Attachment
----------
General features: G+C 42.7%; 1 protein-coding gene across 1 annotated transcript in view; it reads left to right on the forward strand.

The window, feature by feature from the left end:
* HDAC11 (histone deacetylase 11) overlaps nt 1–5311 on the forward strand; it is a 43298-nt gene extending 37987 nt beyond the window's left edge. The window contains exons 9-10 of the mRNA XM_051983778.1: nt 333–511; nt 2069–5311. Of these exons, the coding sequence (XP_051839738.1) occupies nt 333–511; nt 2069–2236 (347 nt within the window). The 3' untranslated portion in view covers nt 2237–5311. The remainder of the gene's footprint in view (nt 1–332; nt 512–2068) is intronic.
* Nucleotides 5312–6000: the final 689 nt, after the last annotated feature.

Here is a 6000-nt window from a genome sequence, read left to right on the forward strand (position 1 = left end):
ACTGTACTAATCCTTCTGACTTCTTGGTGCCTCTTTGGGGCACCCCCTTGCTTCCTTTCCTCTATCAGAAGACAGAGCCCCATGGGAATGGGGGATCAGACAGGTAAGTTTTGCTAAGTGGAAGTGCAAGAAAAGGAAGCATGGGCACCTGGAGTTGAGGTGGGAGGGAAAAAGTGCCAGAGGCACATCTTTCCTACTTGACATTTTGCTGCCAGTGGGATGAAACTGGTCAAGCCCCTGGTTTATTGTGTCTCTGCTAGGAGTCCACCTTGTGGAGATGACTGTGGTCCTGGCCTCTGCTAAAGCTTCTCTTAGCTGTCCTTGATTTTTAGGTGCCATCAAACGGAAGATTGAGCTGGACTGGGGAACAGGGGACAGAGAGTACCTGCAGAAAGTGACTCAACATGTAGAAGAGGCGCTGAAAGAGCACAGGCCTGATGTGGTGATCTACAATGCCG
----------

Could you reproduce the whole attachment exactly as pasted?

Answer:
General features: G+C 42.7%; 1 protein-coding gene across 1 annotated transcript in view; it reads left to right on the forward strand.

The window, feature by feature from the left end:
* HDAC11 (histone deacetylase 11) overlaps nt 1–5311 on the forward strand; it is a 43298-nt gene extending 37987 nt beyond the window's left edge. The window contains exons 9-10 of the mRNA XM_051983778.1: nt 333–511; nt 2069–5311. Of these exons, the coding sequence (XP_051839738.1) occupies nt 333–511; nt 2069–2236 (347 nt within the window). The 3' untranslated portion in view covers nt 2237–5311. The remainder of the gene's footprint in view (nt 1–332; nt 512–2068) is intronic.
* Nucleotides 5312–6000: the final 689 nt, after the last annotated feature.

Here is a 6000-nt window from a genome sequence, read left to right on the forward strand (position 1 = left end):
ACTGTACTAATCCTTCTGACTTCTTGGTGCCTCTTTGGGGCACCCCCTTGCTTCCTTTCCTCTATCAGAAGACAGAGCCCCATGGGAATGGGGGATCAGACAGGTAAGTTTTGCTAAGTGGAAGTGCAAGAAAAGGAAGCATGGGCACCTGGAGTTGAGGTGGGAGGGAAAAAGTGCCAGAGGCACATCTTTCCTACTTGACATTTTGCTGCCAGTGGGATGAAACTGGTCAAGCCCCTGGTTTATTGTGTCTCTGCTAGGAGTCCACCTTGTGGAGATGACTGTGGTCCTGGCCTCTGCTAAAGCTTCTCTTAGCTGTCCTTGATTTTTAGGTGCCATCAAACGGAAGATTGAGCTGGACTGGGGAACAGGGGACAGAGAGTACCTGCAGAAAGTGACTCAACATGTAGAAGAGGCGCTGAAAGAGCACAGGCCTGATGTGGTGATCTACAATGCCG